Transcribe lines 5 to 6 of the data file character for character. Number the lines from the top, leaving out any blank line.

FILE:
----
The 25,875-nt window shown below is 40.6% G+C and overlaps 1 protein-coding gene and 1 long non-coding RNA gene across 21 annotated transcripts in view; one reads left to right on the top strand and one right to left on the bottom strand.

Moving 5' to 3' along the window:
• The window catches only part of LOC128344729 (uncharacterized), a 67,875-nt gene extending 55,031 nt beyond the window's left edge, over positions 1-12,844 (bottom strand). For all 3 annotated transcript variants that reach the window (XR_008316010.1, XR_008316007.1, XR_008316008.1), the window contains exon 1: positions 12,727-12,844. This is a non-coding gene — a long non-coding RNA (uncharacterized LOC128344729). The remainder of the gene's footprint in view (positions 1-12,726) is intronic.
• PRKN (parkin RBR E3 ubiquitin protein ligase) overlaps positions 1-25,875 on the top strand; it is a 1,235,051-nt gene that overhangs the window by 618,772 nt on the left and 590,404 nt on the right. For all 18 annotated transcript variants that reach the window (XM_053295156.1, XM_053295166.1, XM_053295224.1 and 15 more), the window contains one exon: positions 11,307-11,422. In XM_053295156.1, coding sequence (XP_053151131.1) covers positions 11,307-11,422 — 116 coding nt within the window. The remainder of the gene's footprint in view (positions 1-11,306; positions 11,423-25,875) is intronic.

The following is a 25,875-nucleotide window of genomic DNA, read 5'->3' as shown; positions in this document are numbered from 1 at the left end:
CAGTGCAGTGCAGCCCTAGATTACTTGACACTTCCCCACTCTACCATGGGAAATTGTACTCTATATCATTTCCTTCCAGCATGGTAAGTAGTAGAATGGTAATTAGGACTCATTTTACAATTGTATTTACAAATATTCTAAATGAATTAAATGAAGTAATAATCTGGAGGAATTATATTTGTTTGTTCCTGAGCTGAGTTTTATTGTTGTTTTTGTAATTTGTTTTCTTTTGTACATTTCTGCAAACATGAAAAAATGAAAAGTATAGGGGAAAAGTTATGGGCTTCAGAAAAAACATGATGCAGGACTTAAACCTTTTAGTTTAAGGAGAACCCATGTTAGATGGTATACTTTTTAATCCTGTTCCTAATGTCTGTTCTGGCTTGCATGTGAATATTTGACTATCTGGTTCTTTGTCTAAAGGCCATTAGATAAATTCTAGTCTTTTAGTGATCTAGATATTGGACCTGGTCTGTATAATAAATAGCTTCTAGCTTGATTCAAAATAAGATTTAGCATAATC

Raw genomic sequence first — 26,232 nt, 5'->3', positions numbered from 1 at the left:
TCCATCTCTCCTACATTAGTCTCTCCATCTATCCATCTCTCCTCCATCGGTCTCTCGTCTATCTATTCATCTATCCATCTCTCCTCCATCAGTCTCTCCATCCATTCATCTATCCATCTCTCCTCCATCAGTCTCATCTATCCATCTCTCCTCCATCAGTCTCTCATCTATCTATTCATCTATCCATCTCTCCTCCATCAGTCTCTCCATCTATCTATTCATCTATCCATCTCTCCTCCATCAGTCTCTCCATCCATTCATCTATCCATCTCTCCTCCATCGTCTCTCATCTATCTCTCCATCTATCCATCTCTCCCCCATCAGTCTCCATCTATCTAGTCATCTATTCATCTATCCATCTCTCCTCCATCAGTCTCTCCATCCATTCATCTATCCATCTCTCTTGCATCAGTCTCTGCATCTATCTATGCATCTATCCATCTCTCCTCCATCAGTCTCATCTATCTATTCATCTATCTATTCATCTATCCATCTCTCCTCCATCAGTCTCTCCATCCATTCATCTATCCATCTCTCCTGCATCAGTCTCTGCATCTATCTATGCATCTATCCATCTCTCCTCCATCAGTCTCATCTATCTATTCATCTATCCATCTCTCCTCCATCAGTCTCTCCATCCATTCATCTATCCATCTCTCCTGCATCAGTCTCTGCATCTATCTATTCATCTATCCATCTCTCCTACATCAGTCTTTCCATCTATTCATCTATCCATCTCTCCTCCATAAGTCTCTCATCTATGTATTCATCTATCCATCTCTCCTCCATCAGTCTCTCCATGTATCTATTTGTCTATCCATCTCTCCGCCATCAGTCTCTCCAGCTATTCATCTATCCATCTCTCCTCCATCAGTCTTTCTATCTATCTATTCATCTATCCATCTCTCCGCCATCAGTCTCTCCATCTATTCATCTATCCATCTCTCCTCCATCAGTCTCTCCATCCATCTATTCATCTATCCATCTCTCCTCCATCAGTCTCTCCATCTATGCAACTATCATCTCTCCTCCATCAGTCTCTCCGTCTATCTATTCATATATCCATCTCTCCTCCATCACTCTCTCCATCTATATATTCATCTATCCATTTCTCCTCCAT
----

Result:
The following is a 25,875-nucleotide window of genomic DNA, read 5'->3' as shown; positions in this document are numbered from 1 at the left end:
CAGTGCAGTGCAGCCCTAGATTACTTGACACTTCCCCACTCTACCATGGGAAATTGTACTCTATATCATTTCCTTCCAGCATGGTAAGTAGTAGAATGGTAATTAGGACTCATTTTACAATTGTATTTACAAATATTCTAAATGAATTAAATGAAGTAATAATCTGGAGGAATTATATTTGTTTGTTCCTGAGCTGAGTTTTATTGTTGTTTTTGTAATTTGTTTTCTTTTGTACATTTCTGCAAACATGAAAAAATGAAAAGTATAGGGGAAAAGTTATGGGCTTCAGAAAAAACATGATGCAGGACTTAAACCTTTTAGTTTAAGGAGAACCCATGTTAGATGGTATACTTTTTAATCCTGTTCCTAATGTCTGTTCTGGCTTGCATGTGAATATTTGACTATCTGGTTCTTTGTCTAAAGGCCATTAGATAAATTCTAGTCTTTTAGTGATCTAGATATTGGACCTGGTCTGTATAATAAATAGCTTCTAGCTTGATTCAAAATAAGATTTAGCATAATC